Donald Maxwell, the Kent author and artist, referred to Oast houses as “curious towers with conical tops” that are “the castles of Kent” – and Sussex! After a weekend stay and family celebration at Hare Farm Hideaways very own Oast, just five minutes from lovely Rye, East Sussex, I couldn’t agree more.
Here is a kingdom where boxing hares, loquacious sheep, swooping swallows and majestic barn owls reign in the undulating greenery of the Brede Valley. Breath-taking views draw you in as you round the driveway to the Oast. Once installed, you can sit and while away hours on a strategically placed tree trunk – a casualty of winter storms, given a new lease of life - with a cup of tea or a local wine or cider, depending on your outlook, being entertained by nature’s show. This feels like a world away from virus pandemics!
Stepping foot inside the Oast, you won’t be disappointed. This building was lovingly restored in 2011 by brother and sister Stuart and Jo on the family farm after sitting derelict for decades. Since then, the visitor book tells the story of the guests it has welcomed from near and far, celebrating milestone birthdays and anniversaries en famille, reuniting groups of friends and providing a spacious yet embracing backdrop to feasts and frolics.
In the three roundels of the Hare Farm Oast you’ll find: a kitchen, utility and washroom and a double bedroom on the first floor plus two twins and the master suite upstairs. There’s also a pretty double bedroom and bathroom with windows overlooking those mega views. We were 12, filling the Oast to sleeping capacity (there’s also a Shepherd’s Hut perched out of view in the adjacent field if you need to squeeze in two more!) but never feeling like you’re on top of one another, which in these socially distanced times is something of a necessity!
I’ll avoid mentioning the dreaded C-word, but we can reassure anyone who is feeling strange about staying away that Hare Farm are doing their utmost to put additional precautions and cleaning measures in place. Each bedroom has a black sack provided for guests to scoop up their used linen and help with the additionally labour intensive cleans between guests. There are several laminates with clear instructions and tips on staying safe. There are also enough bathrooms for everyone to stick to their own washing facilities, which is ideal.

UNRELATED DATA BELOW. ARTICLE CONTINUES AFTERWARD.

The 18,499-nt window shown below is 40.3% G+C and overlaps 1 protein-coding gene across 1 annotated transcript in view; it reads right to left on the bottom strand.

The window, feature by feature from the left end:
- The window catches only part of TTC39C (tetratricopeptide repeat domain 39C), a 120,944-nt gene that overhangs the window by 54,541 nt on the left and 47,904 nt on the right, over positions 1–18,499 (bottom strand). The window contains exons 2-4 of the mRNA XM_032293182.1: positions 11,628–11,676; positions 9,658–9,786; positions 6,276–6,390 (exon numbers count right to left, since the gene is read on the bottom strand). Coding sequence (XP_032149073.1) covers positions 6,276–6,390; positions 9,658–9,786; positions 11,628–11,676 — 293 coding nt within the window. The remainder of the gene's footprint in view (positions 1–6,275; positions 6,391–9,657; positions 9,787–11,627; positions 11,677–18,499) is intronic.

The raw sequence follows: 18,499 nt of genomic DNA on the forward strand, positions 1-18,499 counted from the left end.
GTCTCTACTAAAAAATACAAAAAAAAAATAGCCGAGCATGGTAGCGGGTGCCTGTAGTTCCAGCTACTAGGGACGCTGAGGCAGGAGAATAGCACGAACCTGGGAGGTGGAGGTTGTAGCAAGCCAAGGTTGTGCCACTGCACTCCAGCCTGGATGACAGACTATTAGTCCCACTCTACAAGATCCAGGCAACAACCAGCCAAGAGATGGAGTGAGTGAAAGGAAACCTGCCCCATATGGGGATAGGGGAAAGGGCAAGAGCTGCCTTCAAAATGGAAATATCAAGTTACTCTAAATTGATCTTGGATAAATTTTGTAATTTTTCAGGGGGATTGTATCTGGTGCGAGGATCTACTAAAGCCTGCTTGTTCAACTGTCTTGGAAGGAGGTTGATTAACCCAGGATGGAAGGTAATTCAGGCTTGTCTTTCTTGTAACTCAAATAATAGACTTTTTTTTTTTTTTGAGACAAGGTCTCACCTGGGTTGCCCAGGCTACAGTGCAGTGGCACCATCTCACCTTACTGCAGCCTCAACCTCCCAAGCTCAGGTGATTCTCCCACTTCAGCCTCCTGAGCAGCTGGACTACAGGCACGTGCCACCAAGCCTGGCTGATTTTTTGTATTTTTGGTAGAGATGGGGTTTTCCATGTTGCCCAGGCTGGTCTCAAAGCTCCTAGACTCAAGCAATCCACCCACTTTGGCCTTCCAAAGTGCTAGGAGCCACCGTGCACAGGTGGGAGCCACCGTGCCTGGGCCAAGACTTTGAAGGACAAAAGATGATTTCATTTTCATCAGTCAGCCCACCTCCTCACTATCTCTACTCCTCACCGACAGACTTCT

The hubby and I were lucky enough to inhabit the master bedroom with its concealed walk-in wardrobe and magical pendant light which spills light in a Middle Eastern mosaic all around transforming it into something of a princess tower room. We slept like logs, cradled in the solidity of the conical tower.
Ceramic baby Oast houses are handles to bathroom light pulls and make for cute touches and original Oast equipment – a local hop pocket, a wooden scupper for scooping up the hops – remind you that you’re somewhere a bit special and part of local history.
For foodies and family feasts, the Oast is well-equipped with two fridges, a large freezer and heaps of tableware. This is also great if, like us, you decide to skip the cooking and ask a local caterer to put on a spread. Kristi at Seasons Wild & Free provided our banquet so that we could toast our mum’s 70th birthday in style. From imaginative canapes with champagne on the terrace to mountains of lamb tagine, delicious salad, cous-cous and potato sides and the best ‘princess and the pea’ style strawberry pavlova at the dining table. Just don’t mention the cheeseboard, which was woefully neglected as we’d all been complete gluttons!
We never got to use the quirky log-fired BBQ as we were rained off – probably just as well as there were plenty of leftovers still to devour from aforementioned banquet! However, we did manage a late-night huddle around the firepit, finishing off our wine before bed.
There are plenty of walks through the Brede valley if your party like expeditions and playing at nature detectives, which are also the perfect antidote to all that feasting.
We spent a magical weekend in this enchanted kingdom that will go down in our family folklore. Has there ever been a time when we’ve all needed to be part of a fairy tale more than this?
If there have been any positives to lockdown, one must surely be the spotlight it has shone on the impact of us humans on the planet. Since lockdown started, pollution has plummeted and Venice’s canals have cleared up with sightings of swans and dolphins.
Thankfully, there are plenty of businesses who are serious about reducing and even eliminating their impact on the environment. Many of them are independent, small businesses driven by values, passion and the desire to do good, while making a living at the same time. As individuals, we can buy into their values-driven economy and together, make the world a better place.